TAG Consulting

Two Reasons Your Organization Must Change


May 16, 2016

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Most organizations we encounter – whether they are in the Public, Private, or Social sector – know that change is a never-ending, continuously updated process. The very best of those organizations institutionalize change, knowing that innovation happens best at the moment of peak success.

It’s best not to wait to institute change leadership until change is necessary, but sometimes that is exactly the position in which we find ourselves. There are two fail-proof indicators that change has to happen, and happen now.

The first reason for immediate change is when the gap between who we are and who we say we want to be is an obviously huge one.

It’s rare that we will be exactly who we want to be, as a person or as an organization made up of people. Congruence is a lifelong pursuit. But there are times when the gap is just too big to ignore.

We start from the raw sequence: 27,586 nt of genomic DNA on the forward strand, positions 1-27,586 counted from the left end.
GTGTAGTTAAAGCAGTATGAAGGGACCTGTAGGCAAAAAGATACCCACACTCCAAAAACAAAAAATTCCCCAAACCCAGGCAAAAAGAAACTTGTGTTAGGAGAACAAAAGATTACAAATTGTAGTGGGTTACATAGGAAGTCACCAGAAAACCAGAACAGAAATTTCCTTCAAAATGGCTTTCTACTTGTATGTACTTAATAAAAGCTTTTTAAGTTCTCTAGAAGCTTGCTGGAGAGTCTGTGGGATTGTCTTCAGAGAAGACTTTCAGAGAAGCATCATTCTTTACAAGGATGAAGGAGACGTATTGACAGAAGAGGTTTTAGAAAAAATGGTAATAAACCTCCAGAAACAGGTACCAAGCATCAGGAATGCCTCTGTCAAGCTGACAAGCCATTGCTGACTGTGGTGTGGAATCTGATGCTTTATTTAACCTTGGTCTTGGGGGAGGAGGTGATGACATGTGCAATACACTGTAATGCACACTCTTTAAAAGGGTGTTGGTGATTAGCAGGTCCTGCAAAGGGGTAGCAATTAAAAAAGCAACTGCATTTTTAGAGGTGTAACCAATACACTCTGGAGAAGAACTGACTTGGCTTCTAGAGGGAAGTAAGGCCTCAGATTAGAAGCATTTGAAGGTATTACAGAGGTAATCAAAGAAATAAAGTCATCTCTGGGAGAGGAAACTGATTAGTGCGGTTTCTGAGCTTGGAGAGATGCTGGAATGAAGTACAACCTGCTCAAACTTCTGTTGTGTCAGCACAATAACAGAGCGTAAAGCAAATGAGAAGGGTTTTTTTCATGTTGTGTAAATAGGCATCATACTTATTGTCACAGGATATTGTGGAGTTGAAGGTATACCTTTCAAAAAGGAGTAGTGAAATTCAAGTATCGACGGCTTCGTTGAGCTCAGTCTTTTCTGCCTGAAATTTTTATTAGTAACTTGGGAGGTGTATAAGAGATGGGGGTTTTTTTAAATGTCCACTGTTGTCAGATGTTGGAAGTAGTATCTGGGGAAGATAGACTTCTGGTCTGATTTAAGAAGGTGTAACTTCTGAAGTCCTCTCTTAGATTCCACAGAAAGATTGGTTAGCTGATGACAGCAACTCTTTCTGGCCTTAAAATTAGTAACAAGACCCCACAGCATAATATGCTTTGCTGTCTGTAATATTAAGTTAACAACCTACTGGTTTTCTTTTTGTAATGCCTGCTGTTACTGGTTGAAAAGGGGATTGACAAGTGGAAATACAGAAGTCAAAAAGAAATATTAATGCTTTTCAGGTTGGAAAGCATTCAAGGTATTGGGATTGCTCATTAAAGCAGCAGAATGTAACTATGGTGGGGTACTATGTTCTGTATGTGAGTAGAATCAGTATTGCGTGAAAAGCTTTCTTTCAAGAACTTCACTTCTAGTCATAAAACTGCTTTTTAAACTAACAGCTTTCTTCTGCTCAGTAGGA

Let’s say we are a person who says “I want to be deeply committed to my family, spending all of the time with them that I can”. But when we honestly examine our lives, we find that the pressures of work or other outside pursuits have resulted in our missing a string of family birthdays, soccer matches, dance recitals, and graduations. There’s a gap there – one we must address.

Or our organization claims “Our people are our priority”. But we have high turnover, there is a nasty, backbiting culture in place, and when we dare to survey employee engagement the results are discouraging.

People can survive and even thrive in tough turnaround situations. But it’s tough to last fifteen minutes when the gap between who we are and who we want to be is wide and there is no plan in place to narrow it.

The second reason for immediate change is when we are experiencing competing values clashing to the point that we can’t ignore them.

A medical practice has older partners who are trying to maximize their earnings and market share and have the time to do so since most of their children are grown and gone. The younger partners have kids in high school and want to have a practice characterized by work-life balance. A not for profit sees huge potential for increasing human services – this will require more fundraising and more staffing…but also a cost-cutting initiative.

When we are facing canyons between our aspiration and our reality and between the values on our team there is bad news and good news.

The bad news is that the change that is necessary is likely to cause the experience of loss for some people involved. It may be positional, financial, or motivational – but there will be “winners” and “losers” in any kind of significant change initiative.